On the Breadth of the Human Psyche
Recently, Starbucks ran a campaign. For a mere $450, you could buy a $400 “limited edition” metal gift card. Now, obviously, Everyone heard about the campaign, and then Everyone immediately said, “wow, that’s stupid. Who the heck would pay Starbucks extra money just to get a gift card that says ‘limited edition’ on it?”, because Everyone is smart. Everybody smartly kept their money in their wallets, the campaign ended in failure, and the ad advertising manager was subjected to public ridicule for even suggesting such a stupid idea.
Ha! Just kidding. The campaign quickly sold out, of course. However, the fun didn’t end there. These cards soon showed up on ebay (eBay?) and garnered bids upwards of $1,000. More on this later.
This fascinates me, for the single reason that—to me—the success of this campaign is absolutely mind-boggling. Yes, people collect things all the time; cabbage patch kids, beanie babies, whatever the latest craze is. However, this is pure, unadulterated, “please give me your money” Capitalism. I would have thought that people wouldn’t be interested in being part of an exclusive club just because that club exists. (Thinking about it some more, I realize that this is the fundamental business model of the entire fashion industry, and that American Express is built on a very similar concept. Ah well, everything’s obvious once you’ve seen it.)
However, what hit me most wasn’t the fact that I clearly have no future in advertising. What struck me was that my point of view—that such an advertising campaign is a completely idiotic idea—is clearly, completely, and incontrovertibly wrong. Not only does Everyone not think it’s stupid, a not-insignificant part of Everyone think it’s an excellent idea, to the extent that they went out and bought one. (Some enterprising folks were so forward-looking that they realized that others would appreciate this idea, and they bought some simply to resell them.) At this point, I wouldn’t be surprised if it turns out that some of my friends, who I would have sworn up and down would think this idea was ridiculous, were among those who bought one of these cards. When I first heard of the idea, I was dumbfounded with the combined audacity and cluelessness of Starbucks. While I’m still kind of disturbed by the audacity of Starbucks, now I’m mainly dumbfounded at the cluelessness of… me.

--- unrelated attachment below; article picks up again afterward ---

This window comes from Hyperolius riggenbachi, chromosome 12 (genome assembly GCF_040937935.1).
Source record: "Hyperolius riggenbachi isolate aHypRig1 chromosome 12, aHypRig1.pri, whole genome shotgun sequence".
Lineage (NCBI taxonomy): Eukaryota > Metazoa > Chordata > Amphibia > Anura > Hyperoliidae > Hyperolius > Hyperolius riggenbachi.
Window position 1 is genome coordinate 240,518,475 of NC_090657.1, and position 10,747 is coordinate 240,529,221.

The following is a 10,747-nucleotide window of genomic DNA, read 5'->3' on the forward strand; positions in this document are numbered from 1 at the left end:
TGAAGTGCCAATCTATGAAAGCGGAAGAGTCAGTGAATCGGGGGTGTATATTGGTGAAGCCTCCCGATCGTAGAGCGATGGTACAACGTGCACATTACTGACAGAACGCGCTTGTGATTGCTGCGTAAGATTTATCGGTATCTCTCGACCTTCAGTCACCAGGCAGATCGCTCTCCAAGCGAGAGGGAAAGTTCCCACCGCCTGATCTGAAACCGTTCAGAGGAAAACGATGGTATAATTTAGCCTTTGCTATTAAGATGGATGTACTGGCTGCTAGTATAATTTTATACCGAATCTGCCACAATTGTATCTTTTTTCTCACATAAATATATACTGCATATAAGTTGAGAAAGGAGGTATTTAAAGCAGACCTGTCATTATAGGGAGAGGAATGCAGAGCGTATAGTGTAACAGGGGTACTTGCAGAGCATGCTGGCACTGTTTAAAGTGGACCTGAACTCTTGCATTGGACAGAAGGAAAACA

I’ve been thinking about entrepreneurship a lot lately, and this really drove home the point that I have no clue what people want. This really drives home the concept of “start a business by solving a problem you face yourself”. It’s hard to know what other people want, and it’s really hard to not only solve the need but to solve it well. Lesson learned: don’t laugh at anything, there are business opportunities in places you’ve never even knew existed.
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